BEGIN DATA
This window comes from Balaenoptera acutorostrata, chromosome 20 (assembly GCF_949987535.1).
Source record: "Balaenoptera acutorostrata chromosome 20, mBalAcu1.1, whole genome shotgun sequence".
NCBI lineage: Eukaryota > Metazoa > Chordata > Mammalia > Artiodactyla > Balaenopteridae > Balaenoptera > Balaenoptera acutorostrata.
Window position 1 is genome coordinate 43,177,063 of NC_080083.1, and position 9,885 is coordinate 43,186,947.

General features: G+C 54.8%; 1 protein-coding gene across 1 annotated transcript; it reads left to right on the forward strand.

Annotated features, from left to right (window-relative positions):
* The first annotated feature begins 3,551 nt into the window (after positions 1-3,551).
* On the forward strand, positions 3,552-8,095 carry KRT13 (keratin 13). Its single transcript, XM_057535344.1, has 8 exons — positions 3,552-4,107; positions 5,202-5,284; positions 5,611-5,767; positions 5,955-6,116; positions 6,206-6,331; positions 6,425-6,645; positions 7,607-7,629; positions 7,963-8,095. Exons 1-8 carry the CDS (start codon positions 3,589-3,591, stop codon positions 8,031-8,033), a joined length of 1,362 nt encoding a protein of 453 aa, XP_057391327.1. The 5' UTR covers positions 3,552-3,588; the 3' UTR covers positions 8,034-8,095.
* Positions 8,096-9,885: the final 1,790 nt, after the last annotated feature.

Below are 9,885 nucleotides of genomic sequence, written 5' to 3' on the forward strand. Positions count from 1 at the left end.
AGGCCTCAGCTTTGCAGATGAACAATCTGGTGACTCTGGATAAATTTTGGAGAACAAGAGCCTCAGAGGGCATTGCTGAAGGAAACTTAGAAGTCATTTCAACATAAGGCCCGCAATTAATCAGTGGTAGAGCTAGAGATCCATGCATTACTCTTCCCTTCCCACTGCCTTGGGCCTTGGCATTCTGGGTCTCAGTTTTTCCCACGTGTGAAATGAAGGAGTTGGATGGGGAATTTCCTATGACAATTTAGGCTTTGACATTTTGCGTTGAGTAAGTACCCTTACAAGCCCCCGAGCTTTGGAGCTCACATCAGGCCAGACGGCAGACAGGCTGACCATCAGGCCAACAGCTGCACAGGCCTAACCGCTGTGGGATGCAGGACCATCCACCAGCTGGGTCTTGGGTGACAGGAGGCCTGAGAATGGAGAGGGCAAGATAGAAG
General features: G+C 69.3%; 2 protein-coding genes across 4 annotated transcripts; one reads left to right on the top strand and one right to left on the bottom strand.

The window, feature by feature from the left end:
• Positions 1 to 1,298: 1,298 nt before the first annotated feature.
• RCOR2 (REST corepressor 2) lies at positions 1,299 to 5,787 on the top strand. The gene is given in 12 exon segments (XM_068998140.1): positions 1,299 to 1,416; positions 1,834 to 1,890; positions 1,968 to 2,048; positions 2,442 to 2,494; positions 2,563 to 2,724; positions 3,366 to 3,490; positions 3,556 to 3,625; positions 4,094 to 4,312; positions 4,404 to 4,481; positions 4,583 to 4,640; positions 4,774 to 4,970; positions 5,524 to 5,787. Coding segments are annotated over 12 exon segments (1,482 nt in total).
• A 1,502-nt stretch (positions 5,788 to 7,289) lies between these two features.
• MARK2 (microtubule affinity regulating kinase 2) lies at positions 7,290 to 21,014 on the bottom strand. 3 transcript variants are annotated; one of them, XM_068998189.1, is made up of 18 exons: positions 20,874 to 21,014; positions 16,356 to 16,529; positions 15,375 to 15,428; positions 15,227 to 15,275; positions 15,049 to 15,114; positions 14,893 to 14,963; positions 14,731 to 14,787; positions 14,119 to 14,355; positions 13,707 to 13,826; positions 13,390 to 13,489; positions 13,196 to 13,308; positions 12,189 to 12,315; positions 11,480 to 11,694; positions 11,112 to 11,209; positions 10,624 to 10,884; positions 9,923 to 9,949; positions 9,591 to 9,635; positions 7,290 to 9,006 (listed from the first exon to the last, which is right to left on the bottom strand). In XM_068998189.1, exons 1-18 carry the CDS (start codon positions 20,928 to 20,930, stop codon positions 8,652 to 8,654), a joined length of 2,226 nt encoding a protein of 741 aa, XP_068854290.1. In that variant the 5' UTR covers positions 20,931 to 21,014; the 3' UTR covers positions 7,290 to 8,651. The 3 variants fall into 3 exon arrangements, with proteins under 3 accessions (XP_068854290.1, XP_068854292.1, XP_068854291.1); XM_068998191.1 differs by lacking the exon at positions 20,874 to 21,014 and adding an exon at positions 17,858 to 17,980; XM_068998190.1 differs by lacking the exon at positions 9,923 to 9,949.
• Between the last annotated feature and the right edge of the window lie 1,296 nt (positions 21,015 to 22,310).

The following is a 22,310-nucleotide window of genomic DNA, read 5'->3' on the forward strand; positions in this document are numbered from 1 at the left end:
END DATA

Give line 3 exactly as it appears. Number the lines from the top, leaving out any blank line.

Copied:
NCBI lineage: Eukaryota > Metazoa > Chordata > Mammalia > Artiodactyla > Balaenopteridae > Balaenoptera > Balaenoptera acutorostrata.